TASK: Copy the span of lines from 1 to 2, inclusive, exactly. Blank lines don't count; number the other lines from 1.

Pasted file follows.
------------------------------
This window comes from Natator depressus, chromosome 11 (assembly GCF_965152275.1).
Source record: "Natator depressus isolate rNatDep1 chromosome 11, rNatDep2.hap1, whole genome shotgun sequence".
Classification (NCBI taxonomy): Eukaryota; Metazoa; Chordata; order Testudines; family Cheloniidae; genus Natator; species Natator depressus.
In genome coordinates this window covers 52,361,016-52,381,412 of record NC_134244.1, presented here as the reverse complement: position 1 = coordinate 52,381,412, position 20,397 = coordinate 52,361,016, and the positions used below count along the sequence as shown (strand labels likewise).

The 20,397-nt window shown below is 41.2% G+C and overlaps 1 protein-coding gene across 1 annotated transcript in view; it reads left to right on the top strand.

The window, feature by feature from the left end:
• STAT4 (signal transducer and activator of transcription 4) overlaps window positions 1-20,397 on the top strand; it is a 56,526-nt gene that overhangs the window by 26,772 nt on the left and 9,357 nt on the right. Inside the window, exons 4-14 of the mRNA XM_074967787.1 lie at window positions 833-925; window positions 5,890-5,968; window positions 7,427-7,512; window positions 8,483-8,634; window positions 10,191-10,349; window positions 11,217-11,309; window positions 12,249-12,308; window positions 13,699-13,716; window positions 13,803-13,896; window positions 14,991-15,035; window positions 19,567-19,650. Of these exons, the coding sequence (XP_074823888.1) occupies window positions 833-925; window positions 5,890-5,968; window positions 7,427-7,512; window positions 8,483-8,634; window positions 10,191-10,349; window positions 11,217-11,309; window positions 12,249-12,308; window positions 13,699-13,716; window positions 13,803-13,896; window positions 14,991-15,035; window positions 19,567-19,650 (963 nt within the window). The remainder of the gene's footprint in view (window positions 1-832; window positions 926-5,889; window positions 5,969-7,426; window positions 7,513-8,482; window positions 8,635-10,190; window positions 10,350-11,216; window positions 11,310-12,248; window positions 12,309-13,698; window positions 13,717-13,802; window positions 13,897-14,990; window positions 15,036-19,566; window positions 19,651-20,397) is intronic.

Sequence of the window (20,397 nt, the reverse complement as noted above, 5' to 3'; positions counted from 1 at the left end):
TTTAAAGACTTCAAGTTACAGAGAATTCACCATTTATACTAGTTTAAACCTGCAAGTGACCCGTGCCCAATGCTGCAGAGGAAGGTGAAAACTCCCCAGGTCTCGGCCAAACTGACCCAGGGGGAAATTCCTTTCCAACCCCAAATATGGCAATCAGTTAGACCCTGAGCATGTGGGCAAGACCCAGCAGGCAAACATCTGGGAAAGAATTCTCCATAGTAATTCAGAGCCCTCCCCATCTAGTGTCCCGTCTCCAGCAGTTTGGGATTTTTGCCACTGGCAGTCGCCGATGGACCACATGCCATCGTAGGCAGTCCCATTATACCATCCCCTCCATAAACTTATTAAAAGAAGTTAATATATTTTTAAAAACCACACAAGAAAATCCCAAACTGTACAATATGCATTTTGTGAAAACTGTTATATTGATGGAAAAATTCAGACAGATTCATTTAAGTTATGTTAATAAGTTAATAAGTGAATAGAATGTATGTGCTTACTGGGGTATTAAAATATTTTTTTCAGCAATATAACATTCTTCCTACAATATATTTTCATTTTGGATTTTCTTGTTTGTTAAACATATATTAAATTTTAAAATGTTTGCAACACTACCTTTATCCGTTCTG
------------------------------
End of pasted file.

This window comes from Natator depressus, chromosome 11 (assembly GCF_965152275.1).
Source record: "Natator depressus isolate rNatDep1 chromosome 11, rNatDep2.hap1, whole genome shotgun sequence".